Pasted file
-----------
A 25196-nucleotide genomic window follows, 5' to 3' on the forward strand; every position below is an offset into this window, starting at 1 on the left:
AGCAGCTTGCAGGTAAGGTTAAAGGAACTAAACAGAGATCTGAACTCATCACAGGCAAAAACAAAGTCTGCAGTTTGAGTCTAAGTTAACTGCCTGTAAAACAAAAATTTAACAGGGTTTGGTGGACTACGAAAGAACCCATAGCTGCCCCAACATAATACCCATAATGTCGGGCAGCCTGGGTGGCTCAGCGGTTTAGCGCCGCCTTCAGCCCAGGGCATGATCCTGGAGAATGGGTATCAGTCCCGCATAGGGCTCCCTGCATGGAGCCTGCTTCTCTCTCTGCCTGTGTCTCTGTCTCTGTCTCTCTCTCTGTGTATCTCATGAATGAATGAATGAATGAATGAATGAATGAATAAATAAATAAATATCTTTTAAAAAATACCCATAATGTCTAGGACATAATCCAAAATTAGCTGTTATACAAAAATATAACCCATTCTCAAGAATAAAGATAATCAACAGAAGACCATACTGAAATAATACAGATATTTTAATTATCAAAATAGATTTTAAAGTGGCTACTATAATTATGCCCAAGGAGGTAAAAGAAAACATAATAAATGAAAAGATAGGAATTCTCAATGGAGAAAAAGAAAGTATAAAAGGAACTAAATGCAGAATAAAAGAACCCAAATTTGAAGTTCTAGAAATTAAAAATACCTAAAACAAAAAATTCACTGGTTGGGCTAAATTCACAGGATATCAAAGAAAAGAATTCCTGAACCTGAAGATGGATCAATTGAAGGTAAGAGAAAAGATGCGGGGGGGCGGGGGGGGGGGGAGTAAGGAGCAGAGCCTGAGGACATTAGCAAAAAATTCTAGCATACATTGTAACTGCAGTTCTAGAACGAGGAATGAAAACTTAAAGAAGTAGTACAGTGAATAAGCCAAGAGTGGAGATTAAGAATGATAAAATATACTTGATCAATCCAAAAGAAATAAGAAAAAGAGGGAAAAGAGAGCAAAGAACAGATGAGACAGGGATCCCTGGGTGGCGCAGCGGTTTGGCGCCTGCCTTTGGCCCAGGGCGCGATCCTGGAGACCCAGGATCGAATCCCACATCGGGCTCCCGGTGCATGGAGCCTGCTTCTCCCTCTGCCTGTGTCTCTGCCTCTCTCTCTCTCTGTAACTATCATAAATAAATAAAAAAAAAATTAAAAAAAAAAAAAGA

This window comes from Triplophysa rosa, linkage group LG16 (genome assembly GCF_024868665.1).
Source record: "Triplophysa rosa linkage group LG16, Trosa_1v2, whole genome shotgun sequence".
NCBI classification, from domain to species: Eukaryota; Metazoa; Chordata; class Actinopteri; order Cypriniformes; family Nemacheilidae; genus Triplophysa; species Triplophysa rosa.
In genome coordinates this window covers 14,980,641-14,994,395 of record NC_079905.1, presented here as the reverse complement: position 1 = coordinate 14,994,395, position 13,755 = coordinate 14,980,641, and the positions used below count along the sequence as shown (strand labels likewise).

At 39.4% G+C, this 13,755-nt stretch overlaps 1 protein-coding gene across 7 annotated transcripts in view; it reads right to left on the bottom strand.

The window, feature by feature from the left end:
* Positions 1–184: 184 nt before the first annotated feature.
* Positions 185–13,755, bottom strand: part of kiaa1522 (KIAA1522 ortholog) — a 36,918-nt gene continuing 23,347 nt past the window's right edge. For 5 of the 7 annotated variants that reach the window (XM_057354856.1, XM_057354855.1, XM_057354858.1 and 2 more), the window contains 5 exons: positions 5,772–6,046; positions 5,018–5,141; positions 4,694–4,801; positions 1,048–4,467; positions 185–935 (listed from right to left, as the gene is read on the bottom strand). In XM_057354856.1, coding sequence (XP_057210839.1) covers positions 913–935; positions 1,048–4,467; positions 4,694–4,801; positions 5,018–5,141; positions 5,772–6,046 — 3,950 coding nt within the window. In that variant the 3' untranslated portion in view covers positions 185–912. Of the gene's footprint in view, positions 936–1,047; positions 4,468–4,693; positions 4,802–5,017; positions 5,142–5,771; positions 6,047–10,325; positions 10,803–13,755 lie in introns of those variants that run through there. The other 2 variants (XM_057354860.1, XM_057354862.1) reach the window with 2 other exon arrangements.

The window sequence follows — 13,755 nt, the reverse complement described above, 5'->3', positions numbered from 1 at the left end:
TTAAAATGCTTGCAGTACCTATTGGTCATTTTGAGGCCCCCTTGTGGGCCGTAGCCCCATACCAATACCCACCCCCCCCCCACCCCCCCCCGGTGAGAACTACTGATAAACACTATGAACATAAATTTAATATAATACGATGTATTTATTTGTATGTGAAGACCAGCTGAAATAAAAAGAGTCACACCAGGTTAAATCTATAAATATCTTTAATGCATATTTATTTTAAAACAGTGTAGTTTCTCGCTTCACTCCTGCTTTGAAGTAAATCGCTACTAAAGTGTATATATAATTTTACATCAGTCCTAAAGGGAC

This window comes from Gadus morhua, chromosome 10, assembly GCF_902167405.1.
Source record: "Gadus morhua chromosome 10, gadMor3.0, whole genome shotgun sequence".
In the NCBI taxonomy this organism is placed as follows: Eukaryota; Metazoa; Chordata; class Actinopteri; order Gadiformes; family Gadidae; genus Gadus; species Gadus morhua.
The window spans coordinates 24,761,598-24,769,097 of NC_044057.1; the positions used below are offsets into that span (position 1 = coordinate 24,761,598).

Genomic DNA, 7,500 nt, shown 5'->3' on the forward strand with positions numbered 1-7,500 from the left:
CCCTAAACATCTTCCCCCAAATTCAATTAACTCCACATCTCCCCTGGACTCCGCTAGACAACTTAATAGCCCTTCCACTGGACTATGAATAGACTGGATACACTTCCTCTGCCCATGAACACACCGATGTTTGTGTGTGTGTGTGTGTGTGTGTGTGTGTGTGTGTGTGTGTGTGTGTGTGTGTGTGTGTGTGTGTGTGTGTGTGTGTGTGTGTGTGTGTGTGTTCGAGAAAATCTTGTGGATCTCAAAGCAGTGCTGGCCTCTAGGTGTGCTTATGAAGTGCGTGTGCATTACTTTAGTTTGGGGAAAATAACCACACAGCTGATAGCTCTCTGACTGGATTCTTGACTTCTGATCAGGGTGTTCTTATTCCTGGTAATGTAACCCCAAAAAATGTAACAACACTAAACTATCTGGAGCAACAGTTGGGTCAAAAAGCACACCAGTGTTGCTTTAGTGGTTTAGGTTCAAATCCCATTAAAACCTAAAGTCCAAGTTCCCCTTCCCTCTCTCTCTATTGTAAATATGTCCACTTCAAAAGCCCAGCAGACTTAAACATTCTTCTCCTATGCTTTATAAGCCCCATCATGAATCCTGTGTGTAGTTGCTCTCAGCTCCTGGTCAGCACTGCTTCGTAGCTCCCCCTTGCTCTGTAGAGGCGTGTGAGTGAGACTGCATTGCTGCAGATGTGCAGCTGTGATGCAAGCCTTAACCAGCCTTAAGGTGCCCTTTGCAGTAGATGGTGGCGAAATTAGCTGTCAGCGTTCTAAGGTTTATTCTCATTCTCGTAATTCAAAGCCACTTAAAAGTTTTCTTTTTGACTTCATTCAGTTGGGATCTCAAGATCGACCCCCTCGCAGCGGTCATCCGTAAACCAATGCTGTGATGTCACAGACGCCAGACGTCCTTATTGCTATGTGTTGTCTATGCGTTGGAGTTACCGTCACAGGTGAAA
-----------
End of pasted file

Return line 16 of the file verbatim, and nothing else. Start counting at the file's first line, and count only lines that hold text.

The window spans coordinates 24,761,598-24,769,097 of NC_044057.1; the positions used below are offsets into that span (position 1 = coordinate 24,761,598).